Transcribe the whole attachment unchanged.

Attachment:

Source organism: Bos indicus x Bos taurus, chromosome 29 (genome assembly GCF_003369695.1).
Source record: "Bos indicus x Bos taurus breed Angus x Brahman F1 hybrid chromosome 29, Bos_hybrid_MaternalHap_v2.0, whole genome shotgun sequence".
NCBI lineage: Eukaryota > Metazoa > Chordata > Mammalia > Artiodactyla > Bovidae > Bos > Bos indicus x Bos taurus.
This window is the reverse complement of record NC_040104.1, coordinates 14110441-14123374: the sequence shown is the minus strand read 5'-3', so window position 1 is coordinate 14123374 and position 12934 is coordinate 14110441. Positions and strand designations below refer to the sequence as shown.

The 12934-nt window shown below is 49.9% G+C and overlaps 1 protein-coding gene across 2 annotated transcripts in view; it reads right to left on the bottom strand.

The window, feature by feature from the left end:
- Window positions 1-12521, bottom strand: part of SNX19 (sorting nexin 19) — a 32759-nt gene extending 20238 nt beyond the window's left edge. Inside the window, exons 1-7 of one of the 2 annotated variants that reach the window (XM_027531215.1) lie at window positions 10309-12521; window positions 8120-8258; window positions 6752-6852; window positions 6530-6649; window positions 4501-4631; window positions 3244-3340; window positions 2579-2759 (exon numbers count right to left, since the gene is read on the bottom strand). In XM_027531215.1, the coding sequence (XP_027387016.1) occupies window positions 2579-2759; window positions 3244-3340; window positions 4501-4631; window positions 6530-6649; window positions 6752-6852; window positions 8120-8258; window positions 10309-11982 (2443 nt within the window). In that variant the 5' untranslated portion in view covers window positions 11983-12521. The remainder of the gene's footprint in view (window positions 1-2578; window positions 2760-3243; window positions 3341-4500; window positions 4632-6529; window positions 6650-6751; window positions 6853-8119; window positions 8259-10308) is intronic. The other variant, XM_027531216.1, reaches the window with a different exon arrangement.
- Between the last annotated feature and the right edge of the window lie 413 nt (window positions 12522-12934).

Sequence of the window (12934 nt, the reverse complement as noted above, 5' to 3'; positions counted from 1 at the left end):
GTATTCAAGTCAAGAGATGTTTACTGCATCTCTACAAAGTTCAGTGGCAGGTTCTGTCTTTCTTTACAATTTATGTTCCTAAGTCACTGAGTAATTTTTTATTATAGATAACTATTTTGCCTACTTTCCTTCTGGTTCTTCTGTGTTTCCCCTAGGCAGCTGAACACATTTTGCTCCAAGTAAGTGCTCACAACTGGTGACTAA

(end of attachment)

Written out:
Source organism: Bos indicus x Bos taurus, chromosome 29 (genome assembly GCF_003369695.1).
Source record: "Bos indicus x Bos taurus breed Angus x Brahman F1 hybrid chromosome 29, Bos_hybrid_MaternalHap_v2.0, whole genome shotgun sequence".
NCBI lineage: Eukaryota > Metazoa > Chordata > Mammalia > Artiodactyla > Bovidae > Bos > Bos indicus x Bos taurus.
This window is the reverse complement of record NC_040104.1, coordinates 14110441-14123374: the sequence shown is the minus strand read 5'-3', so window position 1 is coordinate 14123374 and position 12934 is coordinate 14110441. Positions and strand designations below refer to the sequence as shown.

The 12934-nt window shown below is 49.9% G+C and overlaps 1 protein-coding gene across 2 annotated transcripts in view; it reads right to left on the bottom strand.

The window, feature by feature from the left end:
- Window positions 1-12521, bottom strand: part of SNX19 (sorting nexin 19) — a 32759-nt gene extending 20238 nt beyond the window's left edge. Inside the window, exons 1-7 of one of the 2 annotated variants that reach the window (XM_027531215.1) lie at window positions 10309-12521; window positions 8120-8258; window positions 6752-6852; window positions 6530-6649; window positions 4501-4631; window positions 3244-3340; window positions 2579-2759 (exon numbers count right to left, since the gene is read on the bottom strand). In XM_027531215.1, the coding sequence (XP_027387016.1) occupies window positions 2579-2759; window positions 3244-3340; window positions 4501-4631; window positions 6530-6649; window positions 6752-6852; window positions 8120-8258; window positions 10309-11982 (2443 nt within the window). In that variant the 5' untranslated portion in view covers window positions 11983-12521. The remainder of the gene's footprint in view (window positions 1-2578; window positions 2760-3243; window positions 3341-4500; window positions 4632-6529; window positions 6650-6751; window positions 6853-8119; window positions 8259-10308) is intronic. The other variant, XM_027531216.1, reaches the window with a different exon arrangement.
- Between the last annotated feature and the right edge of the window lie 413 nt (window positions 12522-12934).

Sequence of the window (12934 nt, the reverse complement as noted above, 5' to 3'; positions counted from 1 at the left end):
GTATTCAAGTCAAGAGATGTTTACTGCATCTCTACAAAGTTCAGTGGCAGGTTCTGTCTTTCTTTACAATTTATGTTCCTAAGTCACTGAGTAATTTTTTATTATAGATAACTATTTTGCCTACTTTCCTTCTGGTTCTTCTGTGTTTCCCCTAGGCAGCTGAACACATTTTGCTCCAAGTAAGTGCTCACAACTGGTGACTAA